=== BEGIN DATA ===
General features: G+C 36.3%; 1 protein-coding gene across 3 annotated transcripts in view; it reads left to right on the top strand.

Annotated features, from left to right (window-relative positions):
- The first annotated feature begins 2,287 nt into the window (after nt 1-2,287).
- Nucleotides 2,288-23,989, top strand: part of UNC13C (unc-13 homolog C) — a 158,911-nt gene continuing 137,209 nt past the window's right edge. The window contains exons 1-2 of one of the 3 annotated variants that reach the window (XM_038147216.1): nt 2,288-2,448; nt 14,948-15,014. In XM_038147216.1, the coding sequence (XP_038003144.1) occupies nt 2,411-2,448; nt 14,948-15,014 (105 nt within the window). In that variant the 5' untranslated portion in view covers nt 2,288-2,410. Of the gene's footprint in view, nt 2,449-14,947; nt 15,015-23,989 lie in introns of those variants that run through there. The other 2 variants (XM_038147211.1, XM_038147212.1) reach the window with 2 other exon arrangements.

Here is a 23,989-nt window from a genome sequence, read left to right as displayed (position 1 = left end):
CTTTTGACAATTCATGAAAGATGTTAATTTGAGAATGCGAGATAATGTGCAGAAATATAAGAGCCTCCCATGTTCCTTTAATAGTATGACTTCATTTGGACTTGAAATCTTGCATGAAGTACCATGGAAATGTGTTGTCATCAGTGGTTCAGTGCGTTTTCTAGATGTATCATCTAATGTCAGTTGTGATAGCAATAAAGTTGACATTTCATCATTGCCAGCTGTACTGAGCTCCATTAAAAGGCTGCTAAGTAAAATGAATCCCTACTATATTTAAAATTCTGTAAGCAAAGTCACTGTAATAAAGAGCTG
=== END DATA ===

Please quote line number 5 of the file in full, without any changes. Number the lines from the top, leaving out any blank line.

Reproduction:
Here is a 23,989-nt window from a genome sequence, read left to right as displayed (position 1 = left end):